Monday, May 19, 2014

Same shift, Different day

Another of the Common Core memes has found its way across the internet.    In this incarnation, a basic algorithm is show at the top and described as the "old fashion" (sic) way.

At the bottom of the page, you will find a seemingly convoluted way to reach the very same answer and it is described as the "New" way.

I steer clear of these memes as they are obviously loaded and created by people that aren't truly researching the new Common Core State Standards but instead by people that have clearly have an agenda decidedly against CCSS.

Successfully I stayed clear, until I was called out on my Facebook page by a member of my own family.  She posted the picture and asked me to explain to her and her friends the reasoning behind this type of math.

As I am sure that I will need to access this reply again, my response follows:
Let me begin by saying, that paper shown in that picture is obviously written by a parent, perhaps frustrated, maybe even with an agenda against Common Core, who is trying to make a point.

I do not know a teacher that teaches that second way as "the new way."  There are, however, teachers that would accept that answer as a correct response...I would be one of them.  Stay with me for a second before you form your opinion...

The top algorithm is the ultimate goal, but that algorithm is devoid of meaning unless students have built a good number concept.  Introducing the algorithm too early is one of the reasons that adults today struggle with math.  They didn't understand the concept, they were just taught the shortcut.  In the long run, their mathematical prowess would be damaged, although it may not become evident until higher level mathematics.

To build that good number concept, we teach kindergarteners and first graders (especially) to work from landmark numbers (5s and 10s) which it looks like this student was using.  If I saw a third grader doing that, I'd be worried.  I'd worry that his/her number concept was weak.  However, think of how much more information I would get from the second problem than the first.  If a student wrote 32-12=22...would you be able to adequately analyze the incorrect student response in order to design a lesson for remediation?  It would be hit of miss.  I prefer not to teach like that.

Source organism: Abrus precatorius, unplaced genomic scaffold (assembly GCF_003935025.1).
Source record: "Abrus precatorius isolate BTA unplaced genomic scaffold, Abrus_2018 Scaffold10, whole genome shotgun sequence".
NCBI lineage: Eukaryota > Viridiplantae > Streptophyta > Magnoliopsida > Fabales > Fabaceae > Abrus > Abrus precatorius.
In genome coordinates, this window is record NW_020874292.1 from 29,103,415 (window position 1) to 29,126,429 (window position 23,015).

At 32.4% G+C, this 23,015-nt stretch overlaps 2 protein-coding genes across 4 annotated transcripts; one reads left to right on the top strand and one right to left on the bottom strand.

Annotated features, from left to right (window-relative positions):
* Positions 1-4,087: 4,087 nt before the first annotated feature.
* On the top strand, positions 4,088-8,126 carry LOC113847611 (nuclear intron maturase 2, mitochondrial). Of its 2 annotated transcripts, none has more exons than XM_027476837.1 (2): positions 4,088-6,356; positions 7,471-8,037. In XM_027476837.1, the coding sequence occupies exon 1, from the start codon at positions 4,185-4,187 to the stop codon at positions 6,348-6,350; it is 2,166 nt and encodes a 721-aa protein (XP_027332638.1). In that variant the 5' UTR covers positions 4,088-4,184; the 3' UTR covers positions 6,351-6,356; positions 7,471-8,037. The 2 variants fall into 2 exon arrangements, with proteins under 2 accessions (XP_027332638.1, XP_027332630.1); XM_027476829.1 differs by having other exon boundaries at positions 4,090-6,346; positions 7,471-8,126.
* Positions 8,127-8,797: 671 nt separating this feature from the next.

Now, if I saw a Kinder or first-grader completing that second problem, I would be blown away at their mathematical critical thinking.  The fact that they could deconstruct the problem in order to get to an answer would lead me to believe that this students has a firm grasp on concepts needed to move toward the algorithm.

The Common Core mathematical movement is really a move deeper instead of a movement to a "new way."  We want students that think critically about math so that they can apply that critical thinking to other facets of the practice.  

If we only teach them the shortcut and they don't understand the concept behind it, we are doing a disservice to our students and the future leaders of our nation.

Sunday, May 11, 2014

Notice and Note

During my school district's implementation of #CCSS, I have been fortunate enough to serve on the District Language Arts Workgroup.  In these meetings, we have had spirited debate and discussion regarding not only Common Core State Standards and its implementation, but also the strategic instruction required and the research to support that instruction.  

While discussing the need for students to actively participate in close reading of texts, I noticed that one of the excerpts of research that we were reading referenced a new book by Kylene Beers and Robert A. Probst titled Notice and Note:  Strategies for Close Reading.  I ordered the book and tore through it.  

I easily tout this book as the most easily applicable professional reading that I have ever read.